Re: [OT] translating via an intermediate language
[This is becoming off-topic on -i18n, so I suggest to take it in private.
I've set M-F-T accordingly.]
В Fri, 10 Nov 2006 16:25:48 +1030, Clytie Siddall написа:
>> "Open Source" is [...]
> Ouch. I got bitten on this topic some time ago. It certainly helps to
> have it explained, but I think it's also important to realize that
> the person using this term incorrectly, simply through ignorance, may
> be extremely well-intentioned and not deliberately engaged in any
> conspiracy to defeat the aims of free software.
Of course, I completely agree. Since "open source" people are far more
numerous than us and people generally feel uneasy when they talk about
freedom, this term has become more popular. Many people use it just
because it's what they heard, others hear from them and it just spreads.
We have to speak about freedom even louder than before, I just don't
understand why you consider this rude.
>> There are some free apps for MuckOS X
> Including not insulting someone's chosen operating system.
Sorry, non-free software is a social problem and a disaster for humanity,
so I'll continue to express my disgust at every opportunity.
> I have chosen my operating system based on my knowledge, experience, and
> personal situation. It works best for me. I ask you to respect that.
I respect your right to choose not to value your freedom and I've never
insulted you because of that. Drug addicts (users of non-free software)
are not the enemy, the enemy are the drugs and the drug dealers
(developers and distributors of non-free software). The goal of the Free
Software Movement is to liberate everyone, including those that don't
realize that they're slaves and those that like to be slaves.
> Mike replied:
>> I'd love to ( what I'd call) Open Source it ( and what you might
>> call free it )... The idea has always tugged at me. However, this is
>> how I feed my family ( in a manner of speaking). I don't work for
>> anyone else. And a large portion of what I do I release for free. So
>> I depend on the people who are generous enough to buy the one version
>> of the one product that I do charge for.
But you can still make money without denying users' freedom. Free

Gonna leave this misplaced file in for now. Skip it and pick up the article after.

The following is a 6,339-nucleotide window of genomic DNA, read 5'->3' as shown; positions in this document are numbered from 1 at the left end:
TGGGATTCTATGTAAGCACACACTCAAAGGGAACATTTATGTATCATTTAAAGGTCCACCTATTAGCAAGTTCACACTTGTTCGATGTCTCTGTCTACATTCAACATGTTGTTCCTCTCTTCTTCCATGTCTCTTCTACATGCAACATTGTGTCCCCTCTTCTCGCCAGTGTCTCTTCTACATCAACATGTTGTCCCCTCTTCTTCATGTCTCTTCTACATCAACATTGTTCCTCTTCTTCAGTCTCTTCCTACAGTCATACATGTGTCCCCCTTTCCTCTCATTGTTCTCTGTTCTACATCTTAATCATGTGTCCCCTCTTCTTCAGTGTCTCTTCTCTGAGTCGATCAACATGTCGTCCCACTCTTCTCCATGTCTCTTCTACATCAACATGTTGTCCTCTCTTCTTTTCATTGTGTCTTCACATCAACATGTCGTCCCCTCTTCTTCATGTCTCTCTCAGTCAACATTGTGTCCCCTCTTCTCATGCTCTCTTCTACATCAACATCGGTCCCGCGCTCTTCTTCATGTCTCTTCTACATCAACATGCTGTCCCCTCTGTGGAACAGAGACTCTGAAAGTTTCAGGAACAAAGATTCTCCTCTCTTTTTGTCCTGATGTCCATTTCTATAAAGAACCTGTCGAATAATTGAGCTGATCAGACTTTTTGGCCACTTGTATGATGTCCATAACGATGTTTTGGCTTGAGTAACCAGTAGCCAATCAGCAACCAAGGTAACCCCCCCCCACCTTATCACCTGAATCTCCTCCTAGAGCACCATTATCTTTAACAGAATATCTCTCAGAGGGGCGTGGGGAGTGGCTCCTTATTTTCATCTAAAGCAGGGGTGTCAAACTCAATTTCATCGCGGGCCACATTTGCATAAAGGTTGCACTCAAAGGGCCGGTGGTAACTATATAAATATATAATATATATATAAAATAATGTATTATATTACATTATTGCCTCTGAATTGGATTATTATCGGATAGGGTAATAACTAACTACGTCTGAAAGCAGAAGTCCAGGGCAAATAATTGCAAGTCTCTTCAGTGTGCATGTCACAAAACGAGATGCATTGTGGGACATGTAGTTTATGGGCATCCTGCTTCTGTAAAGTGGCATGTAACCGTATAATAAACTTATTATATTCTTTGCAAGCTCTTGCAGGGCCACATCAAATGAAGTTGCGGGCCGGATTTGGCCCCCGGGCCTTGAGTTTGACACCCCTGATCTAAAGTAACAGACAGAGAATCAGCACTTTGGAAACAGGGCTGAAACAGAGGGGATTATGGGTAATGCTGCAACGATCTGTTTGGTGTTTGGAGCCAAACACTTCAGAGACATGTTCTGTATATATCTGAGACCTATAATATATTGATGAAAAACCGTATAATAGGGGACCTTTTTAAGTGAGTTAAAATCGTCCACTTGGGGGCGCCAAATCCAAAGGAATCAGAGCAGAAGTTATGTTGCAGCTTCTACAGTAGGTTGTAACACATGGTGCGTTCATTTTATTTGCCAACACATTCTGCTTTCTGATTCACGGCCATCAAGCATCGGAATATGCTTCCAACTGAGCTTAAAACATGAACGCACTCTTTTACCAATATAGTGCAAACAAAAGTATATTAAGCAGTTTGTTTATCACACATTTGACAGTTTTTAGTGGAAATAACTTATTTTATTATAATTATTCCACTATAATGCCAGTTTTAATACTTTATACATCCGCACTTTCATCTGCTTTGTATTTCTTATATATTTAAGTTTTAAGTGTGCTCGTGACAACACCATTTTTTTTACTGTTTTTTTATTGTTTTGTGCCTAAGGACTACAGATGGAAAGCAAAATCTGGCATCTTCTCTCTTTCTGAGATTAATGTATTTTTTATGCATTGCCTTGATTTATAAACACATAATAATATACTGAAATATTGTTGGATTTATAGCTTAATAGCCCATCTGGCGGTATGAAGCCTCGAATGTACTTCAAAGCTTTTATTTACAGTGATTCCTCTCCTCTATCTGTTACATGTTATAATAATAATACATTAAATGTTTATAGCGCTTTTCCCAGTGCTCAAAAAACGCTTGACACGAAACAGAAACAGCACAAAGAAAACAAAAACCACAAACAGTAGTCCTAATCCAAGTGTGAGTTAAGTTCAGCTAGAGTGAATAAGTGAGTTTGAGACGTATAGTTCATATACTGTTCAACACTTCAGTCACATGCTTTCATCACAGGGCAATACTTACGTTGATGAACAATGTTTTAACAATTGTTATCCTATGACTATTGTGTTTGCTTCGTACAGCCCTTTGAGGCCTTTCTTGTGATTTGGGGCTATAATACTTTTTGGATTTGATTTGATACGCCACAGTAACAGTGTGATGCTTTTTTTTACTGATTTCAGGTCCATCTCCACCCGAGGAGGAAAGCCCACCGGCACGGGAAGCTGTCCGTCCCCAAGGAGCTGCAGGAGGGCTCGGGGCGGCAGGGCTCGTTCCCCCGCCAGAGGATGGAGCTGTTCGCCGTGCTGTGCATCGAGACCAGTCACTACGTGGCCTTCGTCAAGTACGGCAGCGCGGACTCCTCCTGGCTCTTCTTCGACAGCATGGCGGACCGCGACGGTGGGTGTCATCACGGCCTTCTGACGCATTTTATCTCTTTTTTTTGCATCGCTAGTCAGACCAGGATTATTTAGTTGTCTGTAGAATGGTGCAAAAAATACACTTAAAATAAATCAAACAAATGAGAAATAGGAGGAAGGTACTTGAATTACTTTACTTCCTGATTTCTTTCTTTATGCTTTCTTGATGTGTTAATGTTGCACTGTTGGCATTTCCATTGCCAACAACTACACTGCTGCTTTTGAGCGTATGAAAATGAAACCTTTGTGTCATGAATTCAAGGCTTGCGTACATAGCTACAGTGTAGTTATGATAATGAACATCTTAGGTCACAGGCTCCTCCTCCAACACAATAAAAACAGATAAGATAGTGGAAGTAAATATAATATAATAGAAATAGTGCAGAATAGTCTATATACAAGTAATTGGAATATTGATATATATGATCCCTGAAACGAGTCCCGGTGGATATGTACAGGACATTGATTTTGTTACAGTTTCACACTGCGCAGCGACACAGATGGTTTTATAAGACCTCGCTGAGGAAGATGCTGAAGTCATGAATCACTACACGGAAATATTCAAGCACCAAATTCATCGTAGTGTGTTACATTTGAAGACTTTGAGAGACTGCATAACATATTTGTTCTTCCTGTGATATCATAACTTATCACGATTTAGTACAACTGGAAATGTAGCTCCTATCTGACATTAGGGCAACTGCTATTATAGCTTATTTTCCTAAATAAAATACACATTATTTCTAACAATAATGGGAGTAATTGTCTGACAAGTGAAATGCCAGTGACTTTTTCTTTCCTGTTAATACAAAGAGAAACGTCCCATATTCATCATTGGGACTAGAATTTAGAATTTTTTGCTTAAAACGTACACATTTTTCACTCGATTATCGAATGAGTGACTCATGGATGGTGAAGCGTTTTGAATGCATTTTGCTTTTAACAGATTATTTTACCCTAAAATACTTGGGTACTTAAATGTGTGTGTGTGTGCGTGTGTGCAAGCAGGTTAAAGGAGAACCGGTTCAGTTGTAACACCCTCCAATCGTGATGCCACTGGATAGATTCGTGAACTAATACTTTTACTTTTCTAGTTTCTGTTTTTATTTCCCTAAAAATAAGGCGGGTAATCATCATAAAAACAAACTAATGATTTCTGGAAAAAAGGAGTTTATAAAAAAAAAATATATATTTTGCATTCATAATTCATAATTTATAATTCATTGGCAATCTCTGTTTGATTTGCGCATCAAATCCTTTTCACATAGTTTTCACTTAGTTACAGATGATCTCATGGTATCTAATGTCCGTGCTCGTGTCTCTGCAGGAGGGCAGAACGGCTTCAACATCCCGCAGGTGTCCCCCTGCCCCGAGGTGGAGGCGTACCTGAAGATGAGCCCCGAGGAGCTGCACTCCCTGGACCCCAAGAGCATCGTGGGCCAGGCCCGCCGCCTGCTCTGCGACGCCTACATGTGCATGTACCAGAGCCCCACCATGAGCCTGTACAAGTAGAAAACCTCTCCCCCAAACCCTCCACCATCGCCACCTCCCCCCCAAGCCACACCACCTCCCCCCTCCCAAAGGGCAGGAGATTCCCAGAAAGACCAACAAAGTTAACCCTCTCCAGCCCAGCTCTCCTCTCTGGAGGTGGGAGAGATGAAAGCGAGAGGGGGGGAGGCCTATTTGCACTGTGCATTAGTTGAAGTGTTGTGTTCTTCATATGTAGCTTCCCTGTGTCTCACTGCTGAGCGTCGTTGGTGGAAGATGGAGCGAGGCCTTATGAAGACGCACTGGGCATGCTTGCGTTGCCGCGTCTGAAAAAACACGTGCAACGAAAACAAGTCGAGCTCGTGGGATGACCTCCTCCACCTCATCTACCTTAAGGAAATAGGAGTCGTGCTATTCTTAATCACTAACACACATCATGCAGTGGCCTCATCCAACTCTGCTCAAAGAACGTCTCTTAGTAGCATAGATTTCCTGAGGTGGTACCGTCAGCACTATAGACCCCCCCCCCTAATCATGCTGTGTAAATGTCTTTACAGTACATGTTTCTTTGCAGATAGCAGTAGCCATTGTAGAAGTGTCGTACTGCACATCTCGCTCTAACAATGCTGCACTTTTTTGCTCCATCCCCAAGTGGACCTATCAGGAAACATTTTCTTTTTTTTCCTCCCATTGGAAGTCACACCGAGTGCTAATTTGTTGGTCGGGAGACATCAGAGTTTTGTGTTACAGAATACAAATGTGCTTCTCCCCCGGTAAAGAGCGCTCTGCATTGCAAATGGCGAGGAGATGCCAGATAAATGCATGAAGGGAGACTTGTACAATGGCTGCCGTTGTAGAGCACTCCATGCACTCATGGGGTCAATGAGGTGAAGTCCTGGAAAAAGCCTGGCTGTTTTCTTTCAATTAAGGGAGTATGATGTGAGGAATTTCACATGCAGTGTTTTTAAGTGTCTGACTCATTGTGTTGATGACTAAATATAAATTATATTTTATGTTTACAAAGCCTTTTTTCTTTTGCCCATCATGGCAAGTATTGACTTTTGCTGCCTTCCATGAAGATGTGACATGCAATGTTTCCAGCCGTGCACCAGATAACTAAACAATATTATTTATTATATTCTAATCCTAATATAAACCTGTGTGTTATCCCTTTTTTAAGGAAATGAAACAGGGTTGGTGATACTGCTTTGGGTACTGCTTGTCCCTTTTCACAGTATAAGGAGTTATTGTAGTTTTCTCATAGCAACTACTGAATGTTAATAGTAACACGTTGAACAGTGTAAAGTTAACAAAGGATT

software can be distributed for a fee (small or large) -- see
http://www.gnu.org/philosophy/selling.html. There are numerous ways to
fund free software development; for example, you can deliver services to
the professional users that might need them. You can also disable certain
features on proprietary platforms such as MuckOS X or Windoze, that's
perfectly legitimate (GCompris does that, f.i.). There are thousands of
opportunities, and users like Clytie will continue to support you, I'm
sure. You'll have the opportunity to become the person/company that
people will prefer for such kind of things, because you developed those
programs and are the person who is most familiar with their internals.
That's called a free market -- if you're good and skilled enough, you
won't die of hunger. Now it's a monopoly, a small one, but still a
monopoly. You are the lord, the master, and your users are slaves -- they
totally depend on you for everything.
> and I can vouch most firmly, and in any amount of detail required, for
> Mike's voluntary contributions to free-software localization.
Development of non-free applications, fixing bugs and enhancing them is
not a contribution.
> He is one of the most capable and cooperative developers I have met,
I have no doubt in Mike's skills and I'm absolutely sure that he's an
> willing to put huge amounts of time into helping his users and
> understanding their needs.
What you call "help" we call "digital slavery". You cannot adapt the
program to your needs, you cannot study the code and reuse parts of it in
other programs, you cannot take a smart idea that occurred to him and
apply it yourself, you cannot fix bugs or improve the program -- basically,
you can't do anything. That's not my understanding of "help". NVidious
are "helping" their users in a similar manner -- the last version of their
proprietary drivers fixes a lot of bugs, that's what I've read on some
> His support for i18n standards is cutting- edge (LFE and POE are
> the only PO editors to be based entirely on XLIFF, while allowing
> conversions of a range of free-software formats, although Pootle is
> nearly there now) and his skills in bridging the professional and
> voluntary translation worlds are increasingly important as more and more
> commercial funding and involvement comes into free-software development
> and i18n.
Here you describe some powerful features that these programs have. I
prefer a crippled, a less powerful but free-as-in-freedom program. I
won't sacrifice my fundamental rights as a computer user for the sake of
power and convenience -- and there are hordes of people like me.
> This guy really wants to help, and already does a lot to help. This is
> the sort of person we need. Let's be a little more welcoming, OK?
The only way to help is to release those programs as free software -- that
will be a gift and a benefit for the whole society. Anything else is a
poison that we're not going swallow (although it might be OK for those
aligned with the Open Source campaign, they don't care much about freedom).